More and more these days, dogs are showing up in public places to help calm people and reduce anxiety. Therapy dogs are now used in courtrooms, hospitals, clinics and schools to provide a calming influence for children and adults in stressful situations.
Hmmm…reduce stress and anxiety? Help people deal with a scary situation? Let’s remember that the fear of public speaking is people’s number one fear. (We won’t quote the Jerry Seinfeld joke again, but Google “Seinfeld” and “fear” and you’ll find it right away.)
It could be a great idea—dogs helping presenters relax and gain the courage they need to succeed. Could it work?
It turns out that someone already thought of it. At the Kogod School of Business’ Center for Business Communications at American University, they created an “Audience Dogs” program to help students rehearse presentations. A group of select canines, accompanied by “tutors”, are regularly called upon to listen to students as they practice their speeches.
“If we can motivate students to practice with dogs as an audience, students can gain confidence and become talented communicators,” reads a quote on the school’s “Audience Dogs” web page from Caron Martinez, Director of Kogod’s Center for Business Communications.
We found a CBS News clip that describes the Audience Dogs program, which has also received coverage from the New York Times, Washington Post, and, of course, Dogs Today.
Dogs seem like a natural fit to be a practice audience. You can engage dogs and hold their attention though eye contact, volume changes and variation in tone, all good techniques to practice. Some dogs even tilt their heads slightly when spoken to, adjust their eye muscles, smile, or raise their ears when engaged.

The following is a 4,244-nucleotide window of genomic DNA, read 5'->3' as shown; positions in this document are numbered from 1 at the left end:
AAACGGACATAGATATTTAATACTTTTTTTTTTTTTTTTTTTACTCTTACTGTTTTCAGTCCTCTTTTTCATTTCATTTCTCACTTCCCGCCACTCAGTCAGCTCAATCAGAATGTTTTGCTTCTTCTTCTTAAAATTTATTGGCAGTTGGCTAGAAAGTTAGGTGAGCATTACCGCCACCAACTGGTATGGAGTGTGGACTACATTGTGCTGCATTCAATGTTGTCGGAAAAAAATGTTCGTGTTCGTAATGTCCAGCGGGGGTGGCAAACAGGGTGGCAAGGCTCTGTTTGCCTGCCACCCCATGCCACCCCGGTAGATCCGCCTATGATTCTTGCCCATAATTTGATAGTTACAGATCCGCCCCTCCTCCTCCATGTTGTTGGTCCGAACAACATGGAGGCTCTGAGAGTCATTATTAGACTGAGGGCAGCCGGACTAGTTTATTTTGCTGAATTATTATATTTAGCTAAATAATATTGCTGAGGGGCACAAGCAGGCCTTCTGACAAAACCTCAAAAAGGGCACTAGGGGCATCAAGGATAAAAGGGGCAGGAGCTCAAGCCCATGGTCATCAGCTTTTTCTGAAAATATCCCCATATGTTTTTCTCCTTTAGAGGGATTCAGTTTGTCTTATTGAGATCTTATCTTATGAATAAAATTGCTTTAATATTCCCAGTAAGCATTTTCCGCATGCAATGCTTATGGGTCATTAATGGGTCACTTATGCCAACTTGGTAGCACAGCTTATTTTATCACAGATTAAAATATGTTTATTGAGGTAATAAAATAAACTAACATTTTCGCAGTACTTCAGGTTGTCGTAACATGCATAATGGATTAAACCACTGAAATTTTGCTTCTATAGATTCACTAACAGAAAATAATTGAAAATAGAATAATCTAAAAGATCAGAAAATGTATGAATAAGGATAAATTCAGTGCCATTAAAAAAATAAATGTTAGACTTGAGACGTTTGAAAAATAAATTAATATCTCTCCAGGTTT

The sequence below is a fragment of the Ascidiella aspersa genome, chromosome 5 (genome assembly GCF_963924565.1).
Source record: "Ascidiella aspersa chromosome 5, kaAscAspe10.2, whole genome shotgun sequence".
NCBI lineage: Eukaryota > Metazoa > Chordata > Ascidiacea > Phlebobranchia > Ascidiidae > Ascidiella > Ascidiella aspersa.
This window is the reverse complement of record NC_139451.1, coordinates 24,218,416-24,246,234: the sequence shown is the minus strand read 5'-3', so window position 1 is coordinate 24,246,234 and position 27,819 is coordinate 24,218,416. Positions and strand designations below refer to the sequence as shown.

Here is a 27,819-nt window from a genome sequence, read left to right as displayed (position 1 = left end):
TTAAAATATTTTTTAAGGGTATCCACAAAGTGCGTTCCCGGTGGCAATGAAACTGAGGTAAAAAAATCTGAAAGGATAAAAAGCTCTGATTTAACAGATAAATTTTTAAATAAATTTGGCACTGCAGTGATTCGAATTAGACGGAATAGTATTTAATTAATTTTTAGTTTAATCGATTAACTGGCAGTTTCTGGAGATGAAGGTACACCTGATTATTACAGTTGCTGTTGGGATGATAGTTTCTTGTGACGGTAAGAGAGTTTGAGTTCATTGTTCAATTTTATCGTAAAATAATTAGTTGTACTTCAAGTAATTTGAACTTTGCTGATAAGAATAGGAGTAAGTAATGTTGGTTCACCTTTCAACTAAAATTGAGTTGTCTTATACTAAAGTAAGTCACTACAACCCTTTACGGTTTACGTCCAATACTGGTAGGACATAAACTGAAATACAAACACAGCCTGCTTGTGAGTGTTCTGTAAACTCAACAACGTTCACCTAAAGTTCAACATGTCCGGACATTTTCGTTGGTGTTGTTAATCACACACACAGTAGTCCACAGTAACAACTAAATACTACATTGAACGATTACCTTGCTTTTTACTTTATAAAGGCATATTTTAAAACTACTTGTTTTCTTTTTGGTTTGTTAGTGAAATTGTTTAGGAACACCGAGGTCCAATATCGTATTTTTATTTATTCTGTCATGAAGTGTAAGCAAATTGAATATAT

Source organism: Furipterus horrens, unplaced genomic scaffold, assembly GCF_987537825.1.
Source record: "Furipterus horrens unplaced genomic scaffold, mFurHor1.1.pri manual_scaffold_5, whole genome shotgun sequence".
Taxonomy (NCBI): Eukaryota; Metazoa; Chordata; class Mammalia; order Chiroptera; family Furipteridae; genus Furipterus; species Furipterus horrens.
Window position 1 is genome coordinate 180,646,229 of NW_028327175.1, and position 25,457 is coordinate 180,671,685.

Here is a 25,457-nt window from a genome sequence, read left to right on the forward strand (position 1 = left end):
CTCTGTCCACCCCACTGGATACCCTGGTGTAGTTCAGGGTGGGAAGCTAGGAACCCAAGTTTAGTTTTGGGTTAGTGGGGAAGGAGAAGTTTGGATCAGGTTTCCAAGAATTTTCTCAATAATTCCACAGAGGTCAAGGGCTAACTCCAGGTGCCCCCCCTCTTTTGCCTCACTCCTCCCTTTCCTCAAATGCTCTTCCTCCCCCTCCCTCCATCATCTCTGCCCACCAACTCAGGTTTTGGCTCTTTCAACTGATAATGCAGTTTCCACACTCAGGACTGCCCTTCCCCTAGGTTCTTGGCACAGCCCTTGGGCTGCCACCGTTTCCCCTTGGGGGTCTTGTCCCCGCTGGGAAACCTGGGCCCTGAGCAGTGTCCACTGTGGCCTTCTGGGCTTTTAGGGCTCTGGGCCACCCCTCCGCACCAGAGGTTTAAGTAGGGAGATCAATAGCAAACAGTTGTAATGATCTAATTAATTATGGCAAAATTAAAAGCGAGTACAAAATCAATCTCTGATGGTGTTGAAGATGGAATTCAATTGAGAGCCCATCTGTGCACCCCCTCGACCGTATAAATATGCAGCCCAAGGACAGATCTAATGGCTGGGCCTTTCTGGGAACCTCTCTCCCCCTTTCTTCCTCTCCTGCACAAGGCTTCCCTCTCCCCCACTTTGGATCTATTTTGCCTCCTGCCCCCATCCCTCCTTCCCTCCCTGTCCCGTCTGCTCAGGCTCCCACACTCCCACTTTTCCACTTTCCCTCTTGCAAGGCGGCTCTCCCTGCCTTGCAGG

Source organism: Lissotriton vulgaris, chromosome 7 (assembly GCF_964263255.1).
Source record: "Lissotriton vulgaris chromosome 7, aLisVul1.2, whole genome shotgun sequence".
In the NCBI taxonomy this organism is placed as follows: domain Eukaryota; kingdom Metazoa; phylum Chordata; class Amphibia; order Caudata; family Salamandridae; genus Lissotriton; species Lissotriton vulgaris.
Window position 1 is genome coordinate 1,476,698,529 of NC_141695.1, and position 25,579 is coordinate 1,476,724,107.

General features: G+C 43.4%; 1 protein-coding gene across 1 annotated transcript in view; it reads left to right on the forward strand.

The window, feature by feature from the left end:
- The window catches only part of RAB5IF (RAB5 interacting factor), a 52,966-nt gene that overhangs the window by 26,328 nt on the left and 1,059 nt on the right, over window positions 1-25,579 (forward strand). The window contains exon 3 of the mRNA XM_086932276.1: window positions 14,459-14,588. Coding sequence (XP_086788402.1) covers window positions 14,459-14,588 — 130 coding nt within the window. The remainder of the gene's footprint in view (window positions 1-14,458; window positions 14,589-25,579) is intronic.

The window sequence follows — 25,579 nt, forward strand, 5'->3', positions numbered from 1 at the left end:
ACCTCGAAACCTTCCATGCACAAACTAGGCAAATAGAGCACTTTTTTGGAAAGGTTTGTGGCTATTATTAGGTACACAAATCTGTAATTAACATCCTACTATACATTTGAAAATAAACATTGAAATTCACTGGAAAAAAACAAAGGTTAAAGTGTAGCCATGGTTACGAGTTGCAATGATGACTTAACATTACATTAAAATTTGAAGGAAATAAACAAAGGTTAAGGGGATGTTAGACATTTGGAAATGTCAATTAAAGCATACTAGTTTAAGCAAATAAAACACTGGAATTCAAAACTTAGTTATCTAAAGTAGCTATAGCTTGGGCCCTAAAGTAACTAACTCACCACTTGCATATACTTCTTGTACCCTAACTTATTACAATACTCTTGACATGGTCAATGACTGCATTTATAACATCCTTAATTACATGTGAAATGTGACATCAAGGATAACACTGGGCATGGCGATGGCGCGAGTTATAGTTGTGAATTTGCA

If you decide to try it, a few of our favorites—Rufus, Dylan and Olivia (pictured above)—are available by appointment to help out.
Here are a few quick EMS tips on presenting to Audience Dogs:
– Frequently insert words that the dogs know, such as their names, “treat”, “walk”, or anything that rhymes.
– Having treats in-hand is very helpful at keeping dogs interested and engaged, though this technique doesn’t usually work in board rooms.
– Use different sounds to hold their attention, such as barking or whistling. You may notice some audience participation!
So we encourage you to try it—rehearse your next presentation in front of your dogs. Perhaps rehearsing with an audience dog will ease your stress and give your confidence a lift. Just make sure you open with a strong “BOW” statement!